17 Glen Avenue
Sean MAHONEY: Design Architect
Michael LUMBY: Design Architect
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Award for Excellence Citation
This sanctuary is situated just below one of the world's (and nature's) most iconic and memorable landmarks: Table Mountain. The view, both up and down the slope, is the attraction and reason for anyone to find themselves in the vicinity. It is without a doubt powerful, and this sense of power challenges one with a near-hypnotic desire to look at the bay and the mountain. Possibly, it also provides a sense of privilege by giving those who live in close proximity an ownership of it i.e. that privilege can buy private pleasures of this nature.
It is only the brave, the self-aware, the well balanced and the truly humble that would be able to make the choice to proverbially turn their backs on this 'gift' namely the view onto Table Mountain and Table Bay. This inspired and conscious choice applies to the site itself, in that it was cleared of the built actions of previous occupants and, quite possibly, restored and enhanced to much more than it was before. The built form is not the centrepiece of attention and attraction, but rather the power of the site itself. The architects understood that the building should not be the central focus, but that the potential and the beauty of the site would only be realised via the relationship between the natural and the man-made. In this, they also understood that the man-made should be subservient and act as if it was not there. In many ways, it is clear that the most energy has been spent on restoring the site and realising the potential that nature has created.
The primary choice of avoiding the obvious power of the view has given the sanctuary a near-monastic quality. The project, as designed and realised, hardly gives any clues to the public realm and possible passers-by as to what might be hidden within. It is a place for personal reflection and renewal, in the midst of nature. It can be viewed as an indulgence but then it is an indulgence that has made the space where it has been constructed so much better than it was before.
The architecture is devoid of any embellishment. It is what it is and what it should be. It is a self-contained and consciously sculpted form. It creates the impression that it is at one with, and equal to, the large boulders of Table Mountain sandstone that define the character of the site.The building is made of brickwork, left in its original state on the outside. Like lichen grows on rock, this building is also being covered by plant growth.The individual bricks are shaped and chiselled, like a sculptor would shape stone to reveal a vision.
One of the most remarkable aspects of this building is the series of eight doors to its most important space. These enable, firstly, the direct relationship between the interior and nature outside and, secondly, defy any idea of the scale of the building. The door is often the signifier of human scale in a building. In this case, the door as a single opening plane protrudes above the horizon line, giving no indication of human scale. Upon using the doorway, humans realise just how small they are in comparison. This scale relationship can also remind humans of how relatively small they are in relation to the natural world, and how they should live in unison with and in reverence for nature. From the inside of this space, these openings frame glimpses of nature and, from the outside, the possible unintended consequence is that the glass reflects nature. The mechanism designed to make these giant doors work seamlessly is a delight and testimony to the design team's ingenuity. The reflections of nature in these glass panels are, in a way, emulated by the reflections on the water in the pool created among the boulders on the site.The depth and resulting dark colour of the water also evoke the idea of infinity, and of the relationship between earth and sky. The small seating bench on the edge of this pool reinforces these meditative qualities for anyone sitting there. The shape of the rocks gives the pool area a room-like interiority in the garden, which seems equal to the memorability and power of the single room of the sanctuary. In many ways, the one would have no meaning without the other.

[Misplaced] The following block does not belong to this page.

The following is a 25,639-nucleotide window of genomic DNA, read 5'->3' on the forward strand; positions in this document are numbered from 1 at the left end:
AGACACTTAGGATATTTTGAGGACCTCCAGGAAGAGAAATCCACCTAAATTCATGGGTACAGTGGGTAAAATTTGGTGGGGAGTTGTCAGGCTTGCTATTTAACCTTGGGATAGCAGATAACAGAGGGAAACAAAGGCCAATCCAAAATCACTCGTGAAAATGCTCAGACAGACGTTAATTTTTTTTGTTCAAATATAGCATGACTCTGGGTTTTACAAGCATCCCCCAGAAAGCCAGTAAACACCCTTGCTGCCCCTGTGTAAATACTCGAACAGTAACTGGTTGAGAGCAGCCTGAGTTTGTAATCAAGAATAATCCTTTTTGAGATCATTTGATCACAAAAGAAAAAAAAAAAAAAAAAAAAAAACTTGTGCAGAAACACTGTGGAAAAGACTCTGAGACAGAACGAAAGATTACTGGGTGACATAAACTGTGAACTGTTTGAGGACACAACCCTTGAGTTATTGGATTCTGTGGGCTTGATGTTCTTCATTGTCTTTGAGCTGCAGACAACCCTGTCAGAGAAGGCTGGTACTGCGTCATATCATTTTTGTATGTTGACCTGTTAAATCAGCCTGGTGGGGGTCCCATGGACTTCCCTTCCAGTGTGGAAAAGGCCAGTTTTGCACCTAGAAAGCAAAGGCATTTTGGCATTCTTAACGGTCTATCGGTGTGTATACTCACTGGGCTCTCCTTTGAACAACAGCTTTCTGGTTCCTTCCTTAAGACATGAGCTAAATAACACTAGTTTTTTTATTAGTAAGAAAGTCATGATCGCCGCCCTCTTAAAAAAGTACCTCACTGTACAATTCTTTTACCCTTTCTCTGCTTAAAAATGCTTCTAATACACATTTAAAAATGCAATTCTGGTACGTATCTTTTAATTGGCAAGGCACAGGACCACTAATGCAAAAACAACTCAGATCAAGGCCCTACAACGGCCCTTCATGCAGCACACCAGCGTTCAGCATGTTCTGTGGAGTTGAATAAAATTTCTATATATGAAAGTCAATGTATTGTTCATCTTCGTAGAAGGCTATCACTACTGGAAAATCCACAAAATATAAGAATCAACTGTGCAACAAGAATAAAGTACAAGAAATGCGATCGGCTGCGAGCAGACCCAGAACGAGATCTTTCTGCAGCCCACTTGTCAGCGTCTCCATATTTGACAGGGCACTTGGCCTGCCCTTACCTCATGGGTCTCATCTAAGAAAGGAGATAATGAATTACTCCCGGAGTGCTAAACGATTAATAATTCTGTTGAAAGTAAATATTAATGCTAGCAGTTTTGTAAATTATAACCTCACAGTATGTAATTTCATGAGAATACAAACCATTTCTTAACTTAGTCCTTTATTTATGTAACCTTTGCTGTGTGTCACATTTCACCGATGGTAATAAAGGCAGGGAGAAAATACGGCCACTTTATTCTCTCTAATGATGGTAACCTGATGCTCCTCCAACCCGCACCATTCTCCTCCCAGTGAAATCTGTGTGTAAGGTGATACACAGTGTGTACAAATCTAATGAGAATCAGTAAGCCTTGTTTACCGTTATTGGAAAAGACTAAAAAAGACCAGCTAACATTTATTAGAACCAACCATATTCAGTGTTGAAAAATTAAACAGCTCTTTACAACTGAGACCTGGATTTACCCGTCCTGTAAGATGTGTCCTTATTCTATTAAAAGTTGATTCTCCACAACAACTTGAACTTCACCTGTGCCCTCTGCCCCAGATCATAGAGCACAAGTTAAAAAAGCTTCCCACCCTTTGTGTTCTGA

What has been created here is a benchmark of restraint.This quality of restraint enables poetry and spiritual influence to flow from it. If the architects and their client chose to exploit the view from the site, its spectacular qualities would not have been realised. If the view were there for daily 'consumption' from this sanctuary, its uniqueness would have been lost. A mutually beneficial binary of introversion and extroversion has been created. Now, the introverted and reflective qualities that have been so masterfully created in this project underscore the unique and celebratory qualities to its fullest extent. Upon summation of the totality that has been created here, it needs to be admitted that it is difficult to imagine a different approach or solution which is then the ultimate accolade to the architects and their client.
The architects' statement that '17 Glen is a sanctuary for life itself' is no empty claim but will be true for many generations to come.
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